Israel-Gaza conflict: Dawn air strike kills three in mosque after ceasefire breaks down
Despite a warning from the military, men had been inside preparing for dawn prayers
Donald Macintyre writes political sketches for The Independent, having been Jerusalem correspondent since 2004, covering Israel and the Occupied Territories, as well as travelling for the paper to Iraq, Turkey, Jordan, Libya and Egypt. As Political Editor and then Chief Political Commentator, he previously covered the John Major and early Tony Blair era. He has written for the Daily Express, Sunday Times, Times and Sunday Telegraph, and Sunday Correspondent. He is the author of Mandelson and the Making of New Labour (2000).
Saturday 09 August 2014
Israeli bombing this morning destroyed one of the largest mosques in central Gaza, killing at least three Palestinians preparing for dawn prayers, including the father of a severely injured ten year old boy blinded in an earlier strike on their home a week ago.
Two bulldozers are searching through the mountain of rubble left by the F16 air strike on the Al Qassam mosque in the heart of the crowded Nusseirat refugee camp for the last of four men who had been in a room set aside for customary washing before prayers when the bomb struck shortly after 3am.
Among the three bodies recovered was that of Nidal Badran, 44, who had been desperately hoping that his son Mohammed, who is currently in Gaza City’s Shifa Hospital suffering from serious cranio-facial injuries, including the loss of his sight, would be transferred for urgently needed surgery to Europe. Six others of Mr Badran’s children were also injured in the earlier strike.
With continuing deadlock in efforts to reach a peace deal, the air strike was one of 30 launched today by Israel, another of which killed two men on a motorcycle, and militants launched at least 15 rockets at towns in the south of Israel. A third Israeli strike on a Hamas security complex created a large cloud of smoke in Gaza city but caused no casualties.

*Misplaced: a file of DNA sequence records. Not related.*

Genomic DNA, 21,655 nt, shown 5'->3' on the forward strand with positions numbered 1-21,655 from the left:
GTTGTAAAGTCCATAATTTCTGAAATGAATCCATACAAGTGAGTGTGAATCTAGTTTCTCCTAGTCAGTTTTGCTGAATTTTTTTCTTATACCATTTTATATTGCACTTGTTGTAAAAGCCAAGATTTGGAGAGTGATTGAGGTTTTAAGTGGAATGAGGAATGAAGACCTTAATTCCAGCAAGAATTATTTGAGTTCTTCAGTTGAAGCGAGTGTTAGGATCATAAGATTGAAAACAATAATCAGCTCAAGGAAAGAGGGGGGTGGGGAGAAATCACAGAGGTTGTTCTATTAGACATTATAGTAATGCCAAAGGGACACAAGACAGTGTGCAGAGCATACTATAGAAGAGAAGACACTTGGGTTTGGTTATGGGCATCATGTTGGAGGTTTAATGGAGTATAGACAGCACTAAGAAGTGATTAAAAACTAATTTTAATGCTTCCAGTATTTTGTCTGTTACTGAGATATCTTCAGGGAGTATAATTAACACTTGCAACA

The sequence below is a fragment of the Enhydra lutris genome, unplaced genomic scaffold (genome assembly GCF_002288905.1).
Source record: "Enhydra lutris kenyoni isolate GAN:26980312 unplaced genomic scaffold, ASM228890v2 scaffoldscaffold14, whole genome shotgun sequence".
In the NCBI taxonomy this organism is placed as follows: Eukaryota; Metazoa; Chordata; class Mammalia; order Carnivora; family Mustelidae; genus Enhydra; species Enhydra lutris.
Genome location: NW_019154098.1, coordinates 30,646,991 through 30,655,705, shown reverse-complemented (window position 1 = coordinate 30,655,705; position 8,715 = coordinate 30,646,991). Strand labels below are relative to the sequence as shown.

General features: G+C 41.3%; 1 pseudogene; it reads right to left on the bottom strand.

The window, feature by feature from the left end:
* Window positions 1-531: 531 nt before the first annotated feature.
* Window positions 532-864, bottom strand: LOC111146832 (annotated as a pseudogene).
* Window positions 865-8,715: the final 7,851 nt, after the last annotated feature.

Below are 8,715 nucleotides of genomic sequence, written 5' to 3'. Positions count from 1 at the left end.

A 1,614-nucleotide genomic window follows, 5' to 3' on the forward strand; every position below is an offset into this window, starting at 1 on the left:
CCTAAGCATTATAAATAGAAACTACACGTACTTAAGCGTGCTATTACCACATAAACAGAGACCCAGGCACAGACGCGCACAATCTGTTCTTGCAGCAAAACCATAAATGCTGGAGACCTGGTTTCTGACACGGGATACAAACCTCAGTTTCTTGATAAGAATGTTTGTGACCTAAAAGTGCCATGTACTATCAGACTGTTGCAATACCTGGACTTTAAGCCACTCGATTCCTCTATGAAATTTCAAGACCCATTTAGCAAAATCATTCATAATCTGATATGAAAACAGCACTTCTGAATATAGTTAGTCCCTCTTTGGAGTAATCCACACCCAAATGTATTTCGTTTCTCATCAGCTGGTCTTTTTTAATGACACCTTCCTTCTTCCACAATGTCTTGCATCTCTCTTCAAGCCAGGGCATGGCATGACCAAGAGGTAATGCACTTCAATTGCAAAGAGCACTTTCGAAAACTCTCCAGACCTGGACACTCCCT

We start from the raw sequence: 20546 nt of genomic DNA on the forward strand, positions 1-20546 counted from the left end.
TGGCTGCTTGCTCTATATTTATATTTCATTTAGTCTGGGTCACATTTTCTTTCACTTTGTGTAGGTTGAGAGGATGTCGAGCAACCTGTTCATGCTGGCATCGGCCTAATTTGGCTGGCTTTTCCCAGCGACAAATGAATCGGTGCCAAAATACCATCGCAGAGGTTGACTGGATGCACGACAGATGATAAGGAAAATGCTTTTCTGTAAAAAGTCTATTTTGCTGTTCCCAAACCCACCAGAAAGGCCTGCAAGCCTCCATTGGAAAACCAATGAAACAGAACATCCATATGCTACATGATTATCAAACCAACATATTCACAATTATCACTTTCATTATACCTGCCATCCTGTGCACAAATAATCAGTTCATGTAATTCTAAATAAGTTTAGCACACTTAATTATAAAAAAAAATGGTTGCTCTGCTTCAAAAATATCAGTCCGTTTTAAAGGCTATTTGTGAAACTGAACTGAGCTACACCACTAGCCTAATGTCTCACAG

The three men died unaware that a warning had been telephoned by the Israeli military to a local resident warning that the mosque was about to be destroyed and that they should leave their building immediately.
The local Imam Mohammed Ali Mousa, 45, said he had just arrived at the mosque after leaving home at around 3.05 am and that a neighbour had rushed into the mosque to warn him but that he had been unable to alert the other worshippers before leaving. “I was about four minutes away as it was bombed,” he added.
Yahya al-Tawil, 53, the resident who received the telephone call —and immediately alerted neighbours including his married brother— said that he had been fast asleep when the phone rang. “A man’s voice said in Arabic, using my name: ‘Yahya. This is Mousa from the Israeli Mukhabarat (intelligence). I want to warn you that you have five minutes to leave the house because we are going to hit the mosque.”
Mr al-Tawil, the frontage of whose house abutting the mosque was also demolished in the strike, said that he and his brother had then frantically woke up the entire family group of 35 including 19 children out of their beds and got them out of the building. The other dead men were named as Tareq Jadallah and Moadh Zayed while the one still buried under the rubble was said to be Zuhdi Abu Alrus, 24, who neighbours said had recently married and had a one month old child.
As neighbours gathered nearby to pay their condolences to the Badran family, struck by their second tragedy during Israel’s Operation Protective Edge, the dead man’s brother Kemal Badran, 45, who works for the information office of the UN refugee agency UNRWA, said that his brother had had 20 years’ service as a policeman in Gaza, and had been injured early in the second intifada which started in 2000. “He was a religious man,” he added, saying that he frequently went early to the mosque before dawn prayers to wash and read the Koran. “Maybe [the Israelis] did not know that there would be anyone at the mosque at this time,” he said.
Mr Badran said that his brother had “of course” been extremely worried about the injuries suffered by his son Mohammed, whose mother Tagorid, 40, has been constantly at his bedside but left today to attend her husband’s funeral. Mr Badran added: “Her mood is not good. But now she must travel back to Gaza City because Mohammed has been calling for her.”
Israel regularly explains the abnormally large number of mosques hit during the current conflict by saying that it has uncovered a “vast number” of tunnel shafts, weapons caches, and sometimes rocket launching sites in their precincts. But the Imam Mr Mousa denied that the mosque had been so used by the militants and the neighbour, Mr al-Tawil, said that its basement was used as a preschool kindergarden.
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